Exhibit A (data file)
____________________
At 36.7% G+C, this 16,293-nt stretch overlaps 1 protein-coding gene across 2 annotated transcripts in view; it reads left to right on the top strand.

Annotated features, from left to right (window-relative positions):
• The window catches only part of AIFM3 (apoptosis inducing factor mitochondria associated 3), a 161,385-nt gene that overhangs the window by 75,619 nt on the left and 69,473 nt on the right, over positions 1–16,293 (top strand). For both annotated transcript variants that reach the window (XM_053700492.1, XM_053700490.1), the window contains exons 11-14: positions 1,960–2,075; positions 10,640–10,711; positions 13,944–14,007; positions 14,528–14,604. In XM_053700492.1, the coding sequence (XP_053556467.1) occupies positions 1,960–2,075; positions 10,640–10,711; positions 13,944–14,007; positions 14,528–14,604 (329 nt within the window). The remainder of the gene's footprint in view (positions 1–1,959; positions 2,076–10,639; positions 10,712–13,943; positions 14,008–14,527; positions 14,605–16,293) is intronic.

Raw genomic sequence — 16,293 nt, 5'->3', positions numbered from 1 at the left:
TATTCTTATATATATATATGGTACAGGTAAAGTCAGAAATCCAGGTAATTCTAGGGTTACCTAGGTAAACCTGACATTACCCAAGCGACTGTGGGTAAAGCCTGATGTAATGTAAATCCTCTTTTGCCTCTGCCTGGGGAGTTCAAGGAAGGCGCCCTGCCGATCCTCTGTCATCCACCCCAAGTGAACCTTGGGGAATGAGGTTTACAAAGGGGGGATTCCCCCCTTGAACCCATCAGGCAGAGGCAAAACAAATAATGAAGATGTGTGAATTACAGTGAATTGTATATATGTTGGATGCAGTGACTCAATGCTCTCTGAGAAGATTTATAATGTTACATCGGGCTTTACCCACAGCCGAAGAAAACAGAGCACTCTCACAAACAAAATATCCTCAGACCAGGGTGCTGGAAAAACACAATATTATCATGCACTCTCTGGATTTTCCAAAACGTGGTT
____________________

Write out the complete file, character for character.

At 36.7% G+C, this 16,293-nt stretch overlaps 1 protein-coding gene across 2 annotated transcripts in view; it reads left to right on the top strand.

Annotated features, from left to right (window-relative positions):
• The window catches only part of AIFM3 (apoptosis inducing factor mitochondria associated 3), a 161,385-nt gene that overhangs the window by 75,619 nt on the left and 69,473 nt on the right, over positions 1–16,293 (top strand). For both annotated transcript variants that reach the window (XM_053700492.1, XM_053700490.1), the window contains exons 11-14: positions 1,960–2,075; positions 10,640–10,711; positions 13,944–14,007; positions 14,528–14,604. In XM_053700492.1, the coding sequence (XP_053556467.1) occupies positions 1,960–2,075; positions 10,640–10,711; positions 13,944–14,007; positions 14,528–14,604 (329 nt within the window). The remainder of the gene's footprint in view (positions 1–1,959; positions 2,076–10,639; positions 10,712–13,943; positions 14,008–14,527; positions 14,605–16,293) is intronic.

Raw genomic sequence — 16,293 nt, 5'->3', positions numbered from 1 at the left:
TATTCTTATATATATATATGGTACAGGTAAAGTCAGAAATCCAGGTAATTCTAGGGTTACCTAGGTAAACCTGACATTACCCAAGCGACTGTGGGTAAAGCCTGATGTAATGTAAATCCTCTTTTGCCTCTGCCTGGGGAGTTCAAGGAAGGCGCCCTGCCGATCCTCTGTCATCCACCCCAAGTGAACCTTGGGGAATGAGGTTTACAAAGGGGGGATTCCCCCCTTGAACCCATCAGGCAGAGGCAAAACAAATAATGAAGATGTGTGAATTACAGTGAATTGTATATATGTTGGATGCAGTGACTCAATGCTCTCTGAGAAGATTTATAATGTTACATCGGGCTTTACCCACAGCCGAAGAAAACAGAGCACTCTCACAAACAAAATATCCTCAGACCAGGGTGCTGGAAAAACACAATATTATCATGCACTCTCTGGATTTTCCAAAACGTGGTT